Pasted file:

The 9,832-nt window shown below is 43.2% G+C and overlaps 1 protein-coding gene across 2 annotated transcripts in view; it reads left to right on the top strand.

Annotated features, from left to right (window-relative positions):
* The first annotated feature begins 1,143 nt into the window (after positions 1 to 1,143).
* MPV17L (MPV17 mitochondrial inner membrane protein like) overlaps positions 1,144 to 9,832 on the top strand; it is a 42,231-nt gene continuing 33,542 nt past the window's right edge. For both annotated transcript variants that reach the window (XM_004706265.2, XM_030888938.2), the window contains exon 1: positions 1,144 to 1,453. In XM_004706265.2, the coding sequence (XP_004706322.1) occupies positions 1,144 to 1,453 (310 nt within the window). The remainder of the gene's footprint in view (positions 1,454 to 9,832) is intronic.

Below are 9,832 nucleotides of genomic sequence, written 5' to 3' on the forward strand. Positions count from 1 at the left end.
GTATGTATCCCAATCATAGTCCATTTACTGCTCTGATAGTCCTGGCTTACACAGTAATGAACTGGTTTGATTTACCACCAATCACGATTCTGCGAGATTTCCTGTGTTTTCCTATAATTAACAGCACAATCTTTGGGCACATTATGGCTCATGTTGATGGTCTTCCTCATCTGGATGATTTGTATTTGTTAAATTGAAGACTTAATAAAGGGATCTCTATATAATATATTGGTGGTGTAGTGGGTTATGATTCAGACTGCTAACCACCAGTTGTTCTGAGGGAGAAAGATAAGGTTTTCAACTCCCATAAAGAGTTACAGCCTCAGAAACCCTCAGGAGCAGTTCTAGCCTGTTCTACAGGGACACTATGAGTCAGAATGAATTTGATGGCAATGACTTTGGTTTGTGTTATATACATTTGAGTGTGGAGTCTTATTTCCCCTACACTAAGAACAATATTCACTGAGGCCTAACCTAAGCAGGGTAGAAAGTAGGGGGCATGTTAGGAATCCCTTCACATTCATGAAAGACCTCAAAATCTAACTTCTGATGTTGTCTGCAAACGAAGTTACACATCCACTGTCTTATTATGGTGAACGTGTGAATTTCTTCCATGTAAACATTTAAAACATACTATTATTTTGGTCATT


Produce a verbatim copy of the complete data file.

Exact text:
The 9,832-nt window shown below is 43.2% G+C and overlaps 1 protein-coding gene across 2 annotated transcripts in view; it reads left to right on the top strand.

Annotated features, from left to right (window-relative positions):
* The first annotated feature begins 1,143 nt into the window (after positions 1 to 1,143).
* MPV17L (MPV17 mitochondrial inner membrane protein like) overlaps positions 1,144 to 9,832 on the top strand; it is a 42,231-nt gene continuing 33,542 nt past the window's right edge. For both annotated transcript variants that reach the window (XM_004706265.2, XM_030888938.2), the window contains exon 1: positions 1,144 to 1,453. In XM_004706265.2, the coding sequence (XP_004706322.1) occupies positions 1,144 to 1,453 (310 nt within the window). The remainder of the gene's footprint in view (positions 1,454 to 9,832) is intronic.

Below are 9,832 nucleotides of genomic sequence, written 5' to 3' on the forward strand. Positions count from 1 at the left end.
GTATGTATCCCAATCATAGTCCATTTACTGCTCTGATAGTCCTGGCTTACACAGTAATGAACTGGTTTGATTTACCACCAATCACGATTCTGCGAGATTTCCTGTGTTTTCCTATAATTAACAGCACAATCTTTGGGCACATTATGGCTCATGTTGATGGTCTTCCTCATCTGGATGATTTGTATTTGTTAAATTGAAGACTTAATAAAGGGATCTCTATATAATATATTGGTGGTGTAGTGGGTTATGATTCAGACTGCTAACCACCAGTTGTTCTGAGGGAGAAAGATAAGGTTTTCAACTCCCATAAAGAGTTACAGCCTCAGAAACCCTCAGGAGCAGTTCTAGCCTGTTCTACAGGGACACTATGAGTCAGAATGAATTTGATGGCAATGACTTTGGTTTGTGTTATATACATTTGAGTGTGGAGTCTTATTTCCCCTACACTAAGAACAATATTCACTGAGGCCTAACCTAAGCAGGGTAGAAAGTAGGGGGCATGTTAGGAATCCCTTCACATTCATGAAAGACCTCAAAATCTAACTTCTGATGTTGTCTGCAAACGAAGTTACACATCCACTGTCTTATTATGGTGAACGTGTGAATTTCTTCCATGTAAACATTTAAAACATACTATTATTTTGGTCATT